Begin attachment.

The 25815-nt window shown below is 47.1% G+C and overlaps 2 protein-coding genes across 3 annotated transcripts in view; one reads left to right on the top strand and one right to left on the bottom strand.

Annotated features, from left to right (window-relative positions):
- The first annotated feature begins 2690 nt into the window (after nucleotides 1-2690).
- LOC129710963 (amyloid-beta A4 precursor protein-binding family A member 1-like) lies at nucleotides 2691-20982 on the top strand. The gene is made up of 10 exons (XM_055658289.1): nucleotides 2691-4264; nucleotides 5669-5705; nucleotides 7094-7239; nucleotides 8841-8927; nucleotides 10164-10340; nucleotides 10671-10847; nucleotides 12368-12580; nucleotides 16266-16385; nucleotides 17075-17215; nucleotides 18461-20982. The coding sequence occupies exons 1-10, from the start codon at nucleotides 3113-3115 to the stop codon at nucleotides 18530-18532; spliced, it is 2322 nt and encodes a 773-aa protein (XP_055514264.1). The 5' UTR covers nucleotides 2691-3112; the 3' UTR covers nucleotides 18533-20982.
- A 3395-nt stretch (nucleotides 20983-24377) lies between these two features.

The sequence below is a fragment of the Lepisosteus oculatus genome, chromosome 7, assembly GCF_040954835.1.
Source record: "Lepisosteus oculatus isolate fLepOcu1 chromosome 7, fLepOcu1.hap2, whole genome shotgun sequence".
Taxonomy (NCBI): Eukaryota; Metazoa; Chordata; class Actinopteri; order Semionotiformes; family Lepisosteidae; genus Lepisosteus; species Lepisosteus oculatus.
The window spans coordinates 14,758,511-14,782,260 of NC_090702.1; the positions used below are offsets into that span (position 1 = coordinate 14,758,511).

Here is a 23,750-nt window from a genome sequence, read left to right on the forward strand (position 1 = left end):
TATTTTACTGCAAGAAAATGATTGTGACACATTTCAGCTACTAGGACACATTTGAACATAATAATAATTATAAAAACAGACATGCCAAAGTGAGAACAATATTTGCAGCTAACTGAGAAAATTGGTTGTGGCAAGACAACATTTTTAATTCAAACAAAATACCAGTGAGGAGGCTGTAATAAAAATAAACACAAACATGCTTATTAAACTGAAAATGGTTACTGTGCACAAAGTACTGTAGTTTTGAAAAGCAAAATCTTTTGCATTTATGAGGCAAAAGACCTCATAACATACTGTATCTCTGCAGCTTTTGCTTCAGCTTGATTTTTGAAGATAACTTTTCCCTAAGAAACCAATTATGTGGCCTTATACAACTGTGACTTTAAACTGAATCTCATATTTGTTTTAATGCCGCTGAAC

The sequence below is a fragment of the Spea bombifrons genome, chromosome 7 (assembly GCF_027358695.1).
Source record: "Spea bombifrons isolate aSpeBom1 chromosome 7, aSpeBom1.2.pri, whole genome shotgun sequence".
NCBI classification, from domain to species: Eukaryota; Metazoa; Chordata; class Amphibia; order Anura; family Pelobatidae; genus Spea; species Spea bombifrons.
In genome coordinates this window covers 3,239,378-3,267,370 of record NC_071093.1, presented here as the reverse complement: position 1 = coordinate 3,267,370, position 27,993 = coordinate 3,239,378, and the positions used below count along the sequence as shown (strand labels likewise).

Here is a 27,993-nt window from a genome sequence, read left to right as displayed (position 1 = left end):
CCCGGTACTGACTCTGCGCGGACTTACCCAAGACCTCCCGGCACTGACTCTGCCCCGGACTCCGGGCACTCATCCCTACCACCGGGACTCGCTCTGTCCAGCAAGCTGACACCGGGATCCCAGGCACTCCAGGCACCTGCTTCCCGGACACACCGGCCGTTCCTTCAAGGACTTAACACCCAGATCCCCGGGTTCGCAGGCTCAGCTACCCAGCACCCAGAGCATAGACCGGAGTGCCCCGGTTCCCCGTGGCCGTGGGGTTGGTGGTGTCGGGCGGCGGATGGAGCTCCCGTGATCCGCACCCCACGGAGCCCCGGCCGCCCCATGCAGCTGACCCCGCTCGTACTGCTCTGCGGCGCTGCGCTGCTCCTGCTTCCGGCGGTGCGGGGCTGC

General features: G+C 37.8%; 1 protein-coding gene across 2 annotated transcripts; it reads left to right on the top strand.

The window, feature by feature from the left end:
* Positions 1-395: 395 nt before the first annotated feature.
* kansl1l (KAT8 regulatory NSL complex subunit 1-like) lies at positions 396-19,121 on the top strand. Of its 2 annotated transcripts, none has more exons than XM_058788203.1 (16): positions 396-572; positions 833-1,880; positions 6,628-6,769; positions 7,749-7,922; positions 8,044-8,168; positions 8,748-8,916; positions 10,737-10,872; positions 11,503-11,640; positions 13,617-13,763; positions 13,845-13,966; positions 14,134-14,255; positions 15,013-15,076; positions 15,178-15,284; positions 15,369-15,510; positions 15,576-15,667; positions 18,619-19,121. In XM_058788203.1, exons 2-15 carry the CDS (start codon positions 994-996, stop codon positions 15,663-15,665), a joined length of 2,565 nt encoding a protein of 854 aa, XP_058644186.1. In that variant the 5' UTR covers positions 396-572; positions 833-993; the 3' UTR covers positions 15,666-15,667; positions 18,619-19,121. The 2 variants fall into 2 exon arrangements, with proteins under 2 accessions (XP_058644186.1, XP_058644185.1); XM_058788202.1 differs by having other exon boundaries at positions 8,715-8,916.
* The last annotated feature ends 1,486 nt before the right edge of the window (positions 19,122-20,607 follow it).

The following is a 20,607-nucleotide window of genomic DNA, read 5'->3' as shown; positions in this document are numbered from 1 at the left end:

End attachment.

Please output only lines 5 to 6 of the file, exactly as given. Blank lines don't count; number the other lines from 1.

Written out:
- A 3395-nt stretch (nucleotides 20983-24377) lies between these two features.

The sequence below is a fragment of the Lepisosteus oculatus genome, chromosome 7, assembly GCF_040954835.1.